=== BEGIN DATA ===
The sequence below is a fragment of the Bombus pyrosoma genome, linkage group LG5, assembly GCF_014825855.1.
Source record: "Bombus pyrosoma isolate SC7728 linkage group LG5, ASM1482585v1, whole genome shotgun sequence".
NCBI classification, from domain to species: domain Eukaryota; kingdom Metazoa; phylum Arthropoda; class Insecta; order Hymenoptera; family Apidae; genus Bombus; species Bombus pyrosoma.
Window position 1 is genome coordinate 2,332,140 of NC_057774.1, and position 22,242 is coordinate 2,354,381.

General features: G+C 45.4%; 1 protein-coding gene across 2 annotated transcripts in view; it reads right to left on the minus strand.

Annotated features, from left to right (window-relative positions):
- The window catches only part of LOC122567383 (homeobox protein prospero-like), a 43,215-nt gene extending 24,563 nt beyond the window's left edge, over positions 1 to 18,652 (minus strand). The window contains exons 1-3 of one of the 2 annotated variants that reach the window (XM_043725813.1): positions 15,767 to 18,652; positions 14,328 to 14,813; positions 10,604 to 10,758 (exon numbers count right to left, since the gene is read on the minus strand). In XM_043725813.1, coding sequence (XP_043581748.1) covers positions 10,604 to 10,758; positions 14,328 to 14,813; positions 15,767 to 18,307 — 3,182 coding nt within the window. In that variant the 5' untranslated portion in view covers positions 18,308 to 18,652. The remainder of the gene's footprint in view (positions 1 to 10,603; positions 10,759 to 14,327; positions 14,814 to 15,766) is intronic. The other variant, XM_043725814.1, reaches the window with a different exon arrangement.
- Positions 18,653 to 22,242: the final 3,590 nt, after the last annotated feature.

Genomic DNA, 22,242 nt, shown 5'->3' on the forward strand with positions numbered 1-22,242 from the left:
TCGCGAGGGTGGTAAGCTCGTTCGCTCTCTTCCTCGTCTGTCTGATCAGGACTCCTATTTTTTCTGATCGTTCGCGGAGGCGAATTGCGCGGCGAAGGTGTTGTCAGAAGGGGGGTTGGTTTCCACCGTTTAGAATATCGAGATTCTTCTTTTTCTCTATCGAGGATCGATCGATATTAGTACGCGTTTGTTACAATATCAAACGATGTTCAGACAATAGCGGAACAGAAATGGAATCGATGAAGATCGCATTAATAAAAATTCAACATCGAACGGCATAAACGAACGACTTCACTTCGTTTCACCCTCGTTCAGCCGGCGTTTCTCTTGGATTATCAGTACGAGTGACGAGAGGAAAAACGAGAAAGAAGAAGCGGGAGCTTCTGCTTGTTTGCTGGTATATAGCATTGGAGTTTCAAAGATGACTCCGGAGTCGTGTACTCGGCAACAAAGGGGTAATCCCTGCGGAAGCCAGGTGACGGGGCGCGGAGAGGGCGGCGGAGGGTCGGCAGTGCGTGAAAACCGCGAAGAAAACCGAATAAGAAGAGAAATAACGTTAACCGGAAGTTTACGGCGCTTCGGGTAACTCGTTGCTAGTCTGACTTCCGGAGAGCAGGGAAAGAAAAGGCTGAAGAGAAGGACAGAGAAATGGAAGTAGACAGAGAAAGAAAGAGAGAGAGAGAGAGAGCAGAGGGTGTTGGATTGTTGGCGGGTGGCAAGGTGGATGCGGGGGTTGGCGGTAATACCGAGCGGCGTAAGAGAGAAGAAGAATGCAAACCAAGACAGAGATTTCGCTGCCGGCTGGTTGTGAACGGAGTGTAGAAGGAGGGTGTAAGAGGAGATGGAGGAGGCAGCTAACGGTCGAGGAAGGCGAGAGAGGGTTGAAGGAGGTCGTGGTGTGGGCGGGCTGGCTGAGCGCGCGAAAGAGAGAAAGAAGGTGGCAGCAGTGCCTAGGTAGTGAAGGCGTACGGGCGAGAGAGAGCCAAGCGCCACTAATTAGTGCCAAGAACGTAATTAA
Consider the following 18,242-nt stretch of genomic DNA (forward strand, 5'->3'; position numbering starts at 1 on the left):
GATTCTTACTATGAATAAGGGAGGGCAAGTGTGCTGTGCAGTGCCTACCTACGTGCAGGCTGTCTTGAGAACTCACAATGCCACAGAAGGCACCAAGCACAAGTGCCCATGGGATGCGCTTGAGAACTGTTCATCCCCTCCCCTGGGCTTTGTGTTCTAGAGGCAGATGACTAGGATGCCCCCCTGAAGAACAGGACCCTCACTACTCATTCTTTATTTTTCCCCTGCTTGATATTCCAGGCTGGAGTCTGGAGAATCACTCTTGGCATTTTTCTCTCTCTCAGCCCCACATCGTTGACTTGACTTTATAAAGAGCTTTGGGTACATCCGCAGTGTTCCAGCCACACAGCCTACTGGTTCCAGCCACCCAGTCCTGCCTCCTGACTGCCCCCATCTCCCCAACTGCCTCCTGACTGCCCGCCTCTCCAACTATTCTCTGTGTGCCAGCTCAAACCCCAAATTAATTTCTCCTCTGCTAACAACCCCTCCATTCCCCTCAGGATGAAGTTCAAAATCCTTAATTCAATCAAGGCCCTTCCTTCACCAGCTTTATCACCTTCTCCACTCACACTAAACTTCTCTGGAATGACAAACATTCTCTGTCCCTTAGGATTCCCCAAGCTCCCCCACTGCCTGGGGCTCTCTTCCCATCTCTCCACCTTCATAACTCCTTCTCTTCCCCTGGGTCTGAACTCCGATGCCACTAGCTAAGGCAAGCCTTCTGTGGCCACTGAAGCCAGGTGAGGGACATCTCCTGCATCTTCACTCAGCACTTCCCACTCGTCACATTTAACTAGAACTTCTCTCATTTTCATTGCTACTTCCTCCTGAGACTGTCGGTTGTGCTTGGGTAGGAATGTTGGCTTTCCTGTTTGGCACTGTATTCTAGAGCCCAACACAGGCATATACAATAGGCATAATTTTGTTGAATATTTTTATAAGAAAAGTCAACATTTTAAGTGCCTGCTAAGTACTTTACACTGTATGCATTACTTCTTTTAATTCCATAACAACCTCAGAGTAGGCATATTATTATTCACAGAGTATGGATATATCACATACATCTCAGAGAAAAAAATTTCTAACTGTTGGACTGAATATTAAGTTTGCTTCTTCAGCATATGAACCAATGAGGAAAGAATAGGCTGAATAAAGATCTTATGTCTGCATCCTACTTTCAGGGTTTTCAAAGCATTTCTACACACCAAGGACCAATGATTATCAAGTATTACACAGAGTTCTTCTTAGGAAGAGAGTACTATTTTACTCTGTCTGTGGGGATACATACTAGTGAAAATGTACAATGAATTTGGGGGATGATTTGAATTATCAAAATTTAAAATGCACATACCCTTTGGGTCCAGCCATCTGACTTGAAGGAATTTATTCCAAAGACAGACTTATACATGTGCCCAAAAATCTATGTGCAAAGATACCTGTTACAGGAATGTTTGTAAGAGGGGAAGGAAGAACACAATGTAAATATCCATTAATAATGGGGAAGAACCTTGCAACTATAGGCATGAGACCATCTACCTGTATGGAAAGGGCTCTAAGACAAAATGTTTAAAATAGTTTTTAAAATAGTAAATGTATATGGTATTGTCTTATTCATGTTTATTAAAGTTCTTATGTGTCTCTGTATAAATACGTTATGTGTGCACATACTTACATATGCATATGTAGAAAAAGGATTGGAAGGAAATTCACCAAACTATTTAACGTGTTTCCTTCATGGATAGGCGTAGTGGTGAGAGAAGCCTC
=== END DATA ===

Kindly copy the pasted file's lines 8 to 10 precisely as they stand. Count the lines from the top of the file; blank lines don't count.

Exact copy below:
- Positions 18,653 to 22,242: the final 3,590 nt, after the last annotated feature.

Genomic DNA, 22,242 nt, shown 5'->3' on the forward strand with positions numbered 1-22,242 from the left:
TCGCGAGGGTGGTAAGCTCGTTCGCTCTCTTCCTCGTCTGTCTGATCAGGACTCCTATTTTTTCTGATCGTTCGCGGAGGCGAATTGCGCGGCGAAGGTGTTGTCAGAAGGGGGGTTGGTTTCCACCGTTTAGAATATCGAGATTCTTCTTTTTCTCTATCGAGGATCGATCGATATTAGTACGCGTTTGTTACAATATCAAACGATGTTCAGACAATAGCGGAACAGAAATGGAATCGATGAAGATCGCATTAATAAAAATTCAACATCGAACGGCATAAACGAACGACTTCACTTCGTTTCACCCTCGTTCAGCCGGCGTTTCTCTTGGATTATCAGTACGAGTGACGAGAGGAAAAACGAGAAAGAAGAAGCGGGAGCTTCTGCTTGTTTGCTGGTATATAGCATTGGAGTTTCAAAGATGACTCCGGAGTCGTGTACTCGGCAACAAAGGGGTAATCCCTGCGGAAGCCAGGTGACGGGGCGCGGAGAGGGCGGCGGAGGGTCGGCAGTGCGTGAAAACCGCGAAGAAAACCGAATAAGAAGAGAAATAACGTTAACCGGAAGTTTACGGCGCTTCGGGTAACTCGTTGCTAGTCTGACTTCCGGAGAGCAGGGAAAGAAAAGGCTGAAGAGAAGGACAGAGAAATGGAAGTAGACAGAGAAAGAAAGAGAGAGAGAGAGAGAGCAGAGGGTGTTGGATTGTTGGCGGGTGGCAAGGTGGATGCGGGGGTTGGCGGTAATACCGAGCGGCGTAAGAGAGAAGAAGAATGCAAACCAAGACAGAGATTTCGCTGCCGGCTGGTTGTGAACGGAGTGTAGAAGGAGGGTGTAAGAGGAGATGGAGGAGGCAGCTAACGGTCGAGGAAGGCGAGAGAGGGTTGAAGGAGGTCGTGGTGTGGGCGGGCTGGCTGAGCGCGCGAAAGAGAGAAAGAAGGTGGCAGCAGTGCCTAGGTAGTGAAGGCGTACGGGCGAGAGAGAGCCAAGCGCCACTAATTAGTGCCAAGAACGTAATTAA